Monday, August 6, 2012

Deciding where to deliver?

Long gone are the days when heading to the hospital to deliver is the norm. There are so many options when deciding where to deliver. Will you choose a hospital, a birthing center, or at home? We did a lot of research on all three options and decided to go with a birthing center because it allows us the best of both worlds. 


5 Reasons we chose a birthing center. 
1.  It is located inside a hospital, so any technology or equipment that we need for normal delivery or the possibilty of something going wrong is at the doctors finger tips. Basically, you'll find all the comforts of home, along with the benefits of a leading medical facility.
2. It allows for the feeling of home with all the equipment hidden.  I know I am going to deliver a baby, but I need to be comfortable.  This stuff is painful!
3. The private birthing suites offer a homelike surrounding where moms and babies stay together from the time they arrive to the time they go home.  This was a key factor.  One of the centers we visited had you labor in one room and recover in another.  Once I get there, I don't want to move my things anywhere until I leave.
4. They support Kangaroo Care, which is a method of holding a baby that involves skin-to-skin contact. Kangaroo care is also found to be linked with easier transition to breastfeeding. 
5. They also offer a water-birth tub for mothers who choose this delivery option. I like having this option available, the only turnoff is deciding whether I can deliver with out drugs.  So far it's been two strikes.  The drugs were chosen over the water for my first two girls.  This will definitely be a last minute decision, all though it has always intrigued me.  If you receive an epidural you are required to stay in bed from that point forward.

25 Questions to ask when seaching for a Birthing Center
1. Does the birth center offer classes in childbirth education? Newborn care? Breastfeeding? Postpartum adjustment?
2. Does the birth center refer to community resources for childbirth education, breastfeeding support, and other concerns of mothers?
3. How much do services of the birth center cost? Are there possible extra costs that I should know about?
4. Does the birth center participate in [my insurance plan]? Note: you should check with your insurer to confirm coverage.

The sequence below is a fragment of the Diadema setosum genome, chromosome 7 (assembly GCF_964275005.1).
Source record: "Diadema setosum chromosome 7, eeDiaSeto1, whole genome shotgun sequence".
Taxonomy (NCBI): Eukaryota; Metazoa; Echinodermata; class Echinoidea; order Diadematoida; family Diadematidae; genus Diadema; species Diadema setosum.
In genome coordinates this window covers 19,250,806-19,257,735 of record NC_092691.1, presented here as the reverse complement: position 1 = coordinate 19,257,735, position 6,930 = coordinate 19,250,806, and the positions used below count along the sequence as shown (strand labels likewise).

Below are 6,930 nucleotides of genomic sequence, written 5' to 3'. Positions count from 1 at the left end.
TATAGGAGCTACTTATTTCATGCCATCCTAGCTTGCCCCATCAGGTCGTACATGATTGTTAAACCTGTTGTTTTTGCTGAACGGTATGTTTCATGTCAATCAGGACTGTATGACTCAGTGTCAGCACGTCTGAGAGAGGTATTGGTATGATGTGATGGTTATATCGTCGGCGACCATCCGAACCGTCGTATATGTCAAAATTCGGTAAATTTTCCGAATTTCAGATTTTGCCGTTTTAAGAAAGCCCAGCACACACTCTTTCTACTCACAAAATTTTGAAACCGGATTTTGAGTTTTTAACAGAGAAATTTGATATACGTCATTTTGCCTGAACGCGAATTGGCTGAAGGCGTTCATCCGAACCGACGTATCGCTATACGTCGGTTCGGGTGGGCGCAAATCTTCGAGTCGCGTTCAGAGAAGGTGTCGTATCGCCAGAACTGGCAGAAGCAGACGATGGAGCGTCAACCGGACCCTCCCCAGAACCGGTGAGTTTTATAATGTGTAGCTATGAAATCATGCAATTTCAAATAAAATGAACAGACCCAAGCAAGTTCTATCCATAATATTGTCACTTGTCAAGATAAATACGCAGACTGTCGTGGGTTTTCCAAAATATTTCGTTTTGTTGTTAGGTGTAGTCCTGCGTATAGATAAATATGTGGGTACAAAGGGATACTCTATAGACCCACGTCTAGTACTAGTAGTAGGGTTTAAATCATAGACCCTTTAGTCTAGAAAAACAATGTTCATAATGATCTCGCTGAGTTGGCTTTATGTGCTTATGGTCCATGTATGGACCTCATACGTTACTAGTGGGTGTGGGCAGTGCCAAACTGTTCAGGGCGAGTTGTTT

5. Does the birth center accept alternate payment arrangements, such as sliding scale or time payments?
6. What percentage of women who transfer have cesarean sections?
7. Will my midwife be able to remain active in my care?  (We didn't have one, but you may want to ask if you do)
8.  Could you give me some examples of emergencies that might arise during labor and birth and how you would handle them?
9.  Under what circumstances would my baby need to be transferred out of my room? Where would it be? How would I arrange to see the facilities and meet the staff?
10. Do you have any policies that limit the number of people who could be with me during labor and birth? (The center we chose not to go with only allowed three people, although those three could rotate) Can the baby's siblings be present? Is there an age restriction?
11. Do you have allow trained labor support (doulas) during labor and birth? Do you encourage use of doula care?
12. Would you monitor my baby with a doppler or fetoscope?  (These are both safe, effective options that may give you greater freedom of movement and reduce chances of having a cesarean birth, compared to using electronic fetal monitoring)
13.  What are you policies/practices in regards to:
        IVs (intravenous lines) in labor? (research supports avoiding lying still and supports mother's choice to move around)
       Eating and drinking during labor? (the hospital we chose only allows clear liquids, that includes popsicles, ice chips, water, ginger ale, jello)
       Birthing positions? (research supports avoiding back lying positions and supports mother's choice to move around)
14.  What is the usual care if labor is progressing slowly? (there should be a list of things before cesearen is decided)
15. What percent of the time do women giving birth here get an episiotomy ( a cut to enlarge the opening of the vagina just before birth)?  (research finds no benefit and various risks to routine use of episiotomy)
16. How do you recommend that I prepare for managing pain during labor and birth?
17.  What drug-free and drug measures are practiced for pain relief at this center?
18.  What happens if I decide to receive an epidural.  (The center we will be using requires everyone but the doctor to exit the room, the procedure takes approximately ten minutes, and then the team is allowed to return to your room. You are also then required to stay in bed and not allowed to move about the room)
19. What newborn care is routinely provided if baby is healthy?
20.  What are the reasons that the baby may need to be seperated from me immediately or shortly after birth?  (If healthy the only reason our facility provided would be for circumsicion, and with girl number three, we won't be needing this, once again)
21. What breastfeeding resources will be available?  (Our location has certified nurses, lactation consultants and also does home visits)
22.  Could my partner stay with me throughout the day and what accomodations will be provided?
23.  How long is the maximum stay after delivery? (With no complications and depending on delivery time, this should be around 24 hours)
24. What follow up care is provided once I leave the center?
25. Is there an option for home visit for breastfeeding support?

(Many questions derived from:

1 comment:

  1. Will you be at Lakewood? I had all three of my girls there!

    I am in the Cleveland area, feel free to email me if you have questions!